By Laura N. Bell
Lebanon is once again in a precarious position. Since the deadly Beirut port explosion in August 2020, the government has resigned, additional explosions have occurred south of Beirut, and the beleaguered state has been dealing with a number of other crises, including the COVID-19 pandemic, an unstable currency, and rolling blackouts. Food shortages can now be added to the long list of challenges facing this small Mediterranean state. Human Rights Watch reports that food prices have risen more than 300% in 2020 and that more than 55% of the population is now living in poverty[i]. With the government struggling to maintain the most basic of public services, the current global pandemic (the likes of which the broader world has not seen in 100 years) greatly exacerbates the everyday challenges of life in Lebanon. Thus, it comes as no surprise that the long-awaited ruling by the Special Tribunal for Lebanon (STL) in the 2005 assassination of former Prime Minister Rafik Hariri, failed to garner much attention.
Just one year ago, in October of 2019, anti-government protests swept the nation, forcing the resignation of the government, led by Prime Minister Saad Hariri (son of Rafik Hariri). With the state now in turmoil, Hariri is once again serving as Prime Minister (returning to his former post in late October 2020) and attempting to form a new government. While the Lebanese are certainly no strangers to societal and political upheaval, the past year has been one of so many challenges that citizens must be feeling, to paraphrase the words of Thomas Paine[ii], that these are the times that try their souls.
Largely lost in the midst of these trying times is awareness of the judgment reached in the Special Tribunal for Lebanon’s (STL) trial of four individuals accused of conspiring to commit a terrorist act by assassinating former Prime Minister Rafik Hariri in February 2005. Hariri, along with twenty-one others, was killed when a suicide bomber detonated a truck filled with the over two tons of a high-grade explosives as his convoy passed by the St. Georges Hotel in downtown Beirut. The blast was massive, leaving a thirty-foot wide, six-foot deep crater in the road on which it occurred.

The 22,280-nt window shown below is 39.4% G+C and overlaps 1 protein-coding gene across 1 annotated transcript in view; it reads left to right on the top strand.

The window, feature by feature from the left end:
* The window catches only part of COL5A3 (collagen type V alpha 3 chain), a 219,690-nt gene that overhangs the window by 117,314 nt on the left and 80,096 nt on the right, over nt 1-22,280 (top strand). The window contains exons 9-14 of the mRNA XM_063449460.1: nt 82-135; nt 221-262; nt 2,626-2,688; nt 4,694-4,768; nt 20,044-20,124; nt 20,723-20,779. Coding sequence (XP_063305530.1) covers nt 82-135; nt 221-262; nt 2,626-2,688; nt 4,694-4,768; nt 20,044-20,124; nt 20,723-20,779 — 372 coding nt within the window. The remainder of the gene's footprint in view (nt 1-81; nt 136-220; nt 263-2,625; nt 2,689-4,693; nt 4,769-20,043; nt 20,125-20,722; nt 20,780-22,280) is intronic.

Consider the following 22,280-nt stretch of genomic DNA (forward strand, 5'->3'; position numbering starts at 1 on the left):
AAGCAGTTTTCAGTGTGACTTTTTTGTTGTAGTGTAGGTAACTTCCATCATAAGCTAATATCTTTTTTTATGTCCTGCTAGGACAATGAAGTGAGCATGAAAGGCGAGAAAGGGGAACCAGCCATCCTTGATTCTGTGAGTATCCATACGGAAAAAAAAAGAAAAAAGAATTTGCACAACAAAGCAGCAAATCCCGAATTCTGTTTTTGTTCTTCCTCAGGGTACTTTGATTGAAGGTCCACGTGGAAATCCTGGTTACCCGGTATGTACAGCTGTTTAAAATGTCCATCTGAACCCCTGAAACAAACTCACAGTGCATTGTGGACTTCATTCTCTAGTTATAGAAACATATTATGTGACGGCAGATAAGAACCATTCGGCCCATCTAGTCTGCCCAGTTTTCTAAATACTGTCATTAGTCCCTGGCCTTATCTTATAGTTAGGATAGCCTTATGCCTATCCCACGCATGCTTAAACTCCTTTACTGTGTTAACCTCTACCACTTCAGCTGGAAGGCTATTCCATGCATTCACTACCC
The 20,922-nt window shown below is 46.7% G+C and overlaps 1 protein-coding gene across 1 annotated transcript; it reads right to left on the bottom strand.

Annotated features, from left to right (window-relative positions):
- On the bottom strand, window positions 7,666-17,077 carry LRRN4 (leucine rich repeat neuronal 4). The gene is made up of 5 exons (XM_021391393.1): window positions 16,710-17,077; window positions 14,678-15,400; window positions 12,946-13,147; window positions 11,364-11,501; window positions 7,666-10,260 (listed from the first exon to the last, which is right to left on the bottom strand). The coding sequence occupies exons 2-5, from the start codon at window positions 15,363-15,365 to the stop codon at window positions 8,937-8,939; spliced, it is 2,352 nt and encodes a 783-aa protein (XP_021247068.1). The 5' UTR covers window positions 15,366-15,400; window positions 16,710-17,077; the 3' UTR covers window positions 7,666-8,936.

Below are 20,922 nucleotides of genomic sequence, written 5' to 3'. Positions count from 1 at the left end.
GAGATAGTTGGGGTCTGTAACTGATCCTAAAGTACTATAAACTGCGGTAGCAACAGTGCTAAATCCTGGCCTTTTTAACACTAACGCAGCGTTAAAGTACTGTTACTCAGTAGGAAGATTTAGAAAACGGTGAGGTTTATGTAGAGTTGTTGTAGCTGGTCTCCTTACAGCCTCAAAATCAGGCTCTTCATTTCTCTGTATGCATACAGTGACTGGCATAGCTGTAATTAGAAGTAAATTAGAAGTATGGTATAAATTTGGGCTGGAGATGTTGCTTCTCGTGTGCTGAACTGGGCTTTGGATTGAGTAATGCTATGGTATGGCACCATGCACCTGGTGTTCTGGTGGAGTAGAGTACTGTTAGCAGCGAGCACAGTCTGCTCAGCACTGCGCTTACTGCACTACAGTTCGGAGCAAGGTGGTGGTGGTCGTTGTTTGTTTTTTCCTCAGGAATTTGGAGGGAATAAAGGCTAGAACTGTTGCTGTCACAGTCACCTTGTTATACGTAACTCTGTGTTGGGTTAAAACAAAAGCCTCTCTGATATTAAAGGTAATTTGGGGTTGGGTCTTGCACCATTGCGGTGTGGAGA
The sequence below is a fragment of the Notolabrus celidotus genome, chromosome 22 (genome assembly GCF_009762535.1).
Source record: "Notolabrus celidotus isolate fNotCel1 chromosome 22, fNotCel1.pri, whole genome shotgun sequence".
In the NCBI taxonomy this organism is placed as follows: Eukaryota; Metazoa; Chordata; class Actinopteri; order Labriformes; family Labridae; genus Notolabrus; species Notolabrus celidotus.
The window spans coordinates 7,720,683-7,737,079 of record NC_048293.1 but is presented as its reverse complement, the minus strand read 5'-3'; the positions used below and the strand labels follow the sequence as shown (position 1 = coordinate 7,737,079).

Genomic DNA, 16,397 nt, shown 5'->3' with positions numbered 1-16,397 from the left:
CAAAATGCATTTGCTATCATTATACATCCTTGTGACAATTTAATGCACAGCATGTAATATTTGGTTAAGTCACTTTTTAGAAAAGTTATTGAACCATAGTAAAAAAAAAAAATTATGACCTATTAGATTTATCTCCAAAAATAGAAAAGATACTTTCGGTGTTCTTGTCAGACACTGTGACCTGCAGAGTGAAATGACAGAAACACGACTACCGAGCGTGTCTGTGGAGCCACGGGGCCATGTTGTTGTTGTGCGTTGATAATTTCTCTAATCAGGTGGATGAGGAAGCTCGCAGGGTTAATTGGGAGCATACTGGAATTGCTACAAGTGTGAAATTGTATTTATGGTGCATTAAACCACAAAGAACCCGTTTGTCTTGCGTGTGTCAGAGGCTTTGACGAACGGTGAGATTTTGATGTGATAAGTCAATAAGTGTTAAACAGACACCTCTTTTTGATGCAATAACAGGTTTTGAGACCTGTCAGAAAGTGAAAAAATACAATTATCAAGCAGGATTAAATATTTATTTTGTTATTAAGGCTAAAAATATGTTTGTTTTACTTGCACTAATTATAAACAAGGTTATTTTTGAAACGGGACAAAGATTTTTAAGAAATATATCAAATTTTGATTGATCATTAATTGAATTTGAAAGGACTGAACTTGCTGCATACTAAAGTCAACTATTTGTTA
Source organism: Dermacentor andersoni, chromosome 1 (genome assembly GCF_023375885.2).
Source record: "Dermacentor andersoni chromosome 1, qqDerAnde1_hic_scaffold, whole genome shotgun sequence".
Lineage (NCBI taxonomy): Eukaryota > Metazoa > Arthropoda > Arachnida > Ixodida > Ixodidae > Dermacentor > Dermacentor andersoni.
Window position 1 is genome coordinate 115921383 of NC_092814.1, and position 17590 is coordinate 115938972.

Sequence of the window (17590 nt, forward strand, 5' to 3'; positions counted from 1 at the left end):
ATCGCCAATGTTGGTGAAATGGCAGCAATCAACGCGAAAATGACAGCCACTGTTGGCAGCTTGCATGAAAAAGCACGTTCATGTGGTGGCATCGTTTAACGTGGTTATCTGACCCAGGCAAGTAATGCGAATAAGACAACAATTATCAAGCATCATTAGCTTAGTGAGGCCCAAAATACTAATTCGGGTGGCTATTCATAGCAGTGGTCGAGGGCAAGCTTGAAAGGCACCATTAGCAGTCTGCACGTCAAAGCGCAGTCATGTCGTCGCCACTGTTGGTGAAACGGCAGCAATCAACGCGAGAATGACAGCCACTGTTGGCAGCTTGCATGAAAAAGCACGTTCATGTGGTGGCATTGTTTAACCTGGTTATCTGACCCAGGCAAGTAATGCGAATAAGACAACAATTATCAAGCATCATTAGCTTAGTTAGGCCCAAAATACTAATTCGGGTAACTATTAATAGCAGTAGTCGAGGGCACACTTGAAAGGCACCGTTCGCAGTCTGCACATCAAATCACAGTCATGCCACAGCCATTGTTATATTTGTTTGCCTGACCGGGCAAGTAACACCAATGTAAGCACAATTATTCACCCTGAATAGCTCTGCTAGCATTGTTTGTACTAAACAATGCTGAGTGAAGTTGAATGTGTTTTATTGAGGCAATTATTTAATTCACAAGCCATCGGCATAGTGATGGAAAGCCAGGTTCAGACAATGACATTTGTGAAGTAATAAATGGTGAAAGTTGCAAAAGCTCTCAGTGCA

Hariri was an extremely popular leader in Lebanon, credited by many with rebuilding the state after a long and brutal civil war that ended in 1990. When the war ended, a negotiated settlement gave Syria some official involvement in Lebanese affairs; Syrian troops had already been in Lebanon for years. Over time, however, many in Lebanon grew weary of the heavy-handedness of Syrian President Bashir al-Assad and of his intelligence apparatus meddling in, if not outright directing, Lebanese politics. As prime minister, Rafik Hariri initially worked with both Hezbollah (who had members of its political wing serving in parliament) and the Syrians (indirectly), but after Bashar al-Assad became president of Syria in 2000 the relationship began to change. It is reported that over time, Hariri’s relationships with both Hezbollah leader Hassan Nasrallah and Syria soured. Syria was leery of the international prominence of Hariri and his stated desire for an independent, democratic Lebanon. Nasrallah was unhappy with some of the projects Hariri was beginning in the country, such as a plan to build a highway connecting Beirut to southern Lebanon.
Despite a public divide within Lebanon between those who wanted an independent state which would be free from Syrian influence and those who wished for the Syrian presence to continue, international pressure mounted for Syria to withdraw from Lebanon. After Bashar al-Assad became president of Syria in 2000, Syrian involvement in Lebanon increased and, according to witness testimony before the STL, Syria became “more aggressive, dominant and provocative[iii]”. In September 2004, the United Nations Security Council passed Resolution 1559 calling for foreign occupation of Lebanon to end.
Hariri met with Assad at least twice in the fourteen months prior to his death. In December 2003, Assad directed Hariri to support then-Lebanese President Emile Lahoud (a pro-Syrian politician). Additionally, hearsay evidence indicates that Assad instructed Hariri not to hold any sort of public gathering or to attend Friday prayers in public, possibly in an attempt to mute Hariri’s influence. In August 2004, Hariri again met with Assad in Damascus and this time was told that he must support Lahoud’s presidential term extension or else Assad would “break Lebanon over” Hariri’s head. Hariri resigned from his post as prime minister in October 2004, in protest over Lahoud’s Syrian-imposed extension as president.
After his resignation, Hariri remained active in politics. Indeed, earlier on the morning of his assassination, he had attended a parliamentary meeting. Hariri had begun building a coalition within the country to publicly oppose Syrian involvement in Lebanese affairs, and meetings of this coalition occurred as early as September 2004 in the Hotel Bristol. We know now, due to the STL’s investigation, that Hariri was under surveillance by individuals named in the STL’s case as early as October 2004. Evidence suggests that the decision to assassinate Hariri was likely made in January 2005 (although the investigation could not conclude with certainty who was responsible for the decision). The bombing of his convoy occurred on February 14, 2005.